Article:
Hugh Mackay of Scoury was a Scottish soldiers of fortune who served in the armies of continental Europe and was a leading commander in the Williamite wars in Scotland and Ireland. . Born in 1640, as a young man Mackay took service with Louis XIV of France, serving under the great Marshal Turenne. However, under the influence of a new Dutch Protestant wife, he switched sides and enlisted in the service of the States General of the Netherlands, where he raised a Scottish brigade. Mackay’s division was the foremost corps in William of Orange’s army when he landed at Torbay in November 1689 to depose James II. The following year Macay was appointed William’s Commander in Scotland, but his lowland Scots army was defeated by the Jacobite Highlanders under ‘Bonnie’ Dundee at the battle of Killiekrankie. However, Dundee’s death in the battle effectively ended his rebellion, and Mackay moved to Ireland where he secured a major victory over James’s last army at Aughrim – bloodiest battle of the Williamite wars,- in which over 7,000 died. Returning to the Netherlands as Commander of the British division in a Dutch-German-British army fighting France, Mackay was killed in 1692 at the battle of Steinkeerke. This is a splendid contemporary biography of a Scottish fighting soldier, of interest to any student of the Williamite, Jacobite and Anglo-French wars of the late 17th century.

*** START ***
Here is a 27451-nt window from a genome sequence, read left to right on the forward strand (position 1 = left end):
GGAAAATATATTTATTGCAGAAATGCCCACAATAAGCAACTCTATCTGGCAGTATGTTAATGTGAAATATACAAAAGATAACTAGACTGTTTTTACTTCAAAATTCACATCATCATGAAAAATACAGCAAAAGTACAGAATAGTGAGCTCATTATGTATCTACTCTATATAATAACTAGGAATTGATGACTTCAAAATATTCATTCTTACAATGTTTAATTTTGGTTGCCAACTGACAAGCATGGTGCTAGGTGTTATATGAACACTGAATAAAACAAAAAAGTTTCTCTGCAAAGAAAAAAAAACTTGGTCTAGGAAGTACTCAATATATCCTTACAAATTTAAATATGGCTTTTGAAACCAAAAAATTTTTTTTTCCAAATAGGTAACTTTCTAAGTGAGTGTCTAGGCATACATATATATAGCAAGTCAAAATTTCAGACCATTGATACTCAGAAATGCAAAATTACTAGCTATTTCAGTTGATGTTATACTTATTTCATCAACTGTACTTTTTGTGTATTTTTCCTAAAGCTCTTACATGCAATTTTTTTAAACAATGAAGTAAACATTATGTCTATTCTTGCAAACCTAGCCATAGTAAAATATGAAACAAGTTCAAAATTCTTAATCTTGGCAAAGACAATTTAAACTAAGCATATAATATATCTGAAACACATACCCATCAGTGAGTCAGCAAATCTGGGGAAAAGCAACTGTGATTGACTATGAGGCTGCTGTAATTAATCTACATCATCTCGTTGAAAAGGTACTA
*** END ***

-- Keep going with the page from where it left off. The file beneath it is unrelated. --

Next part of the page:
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2010 N&M Press reprint (original pub 1836). SB xii + 213 pp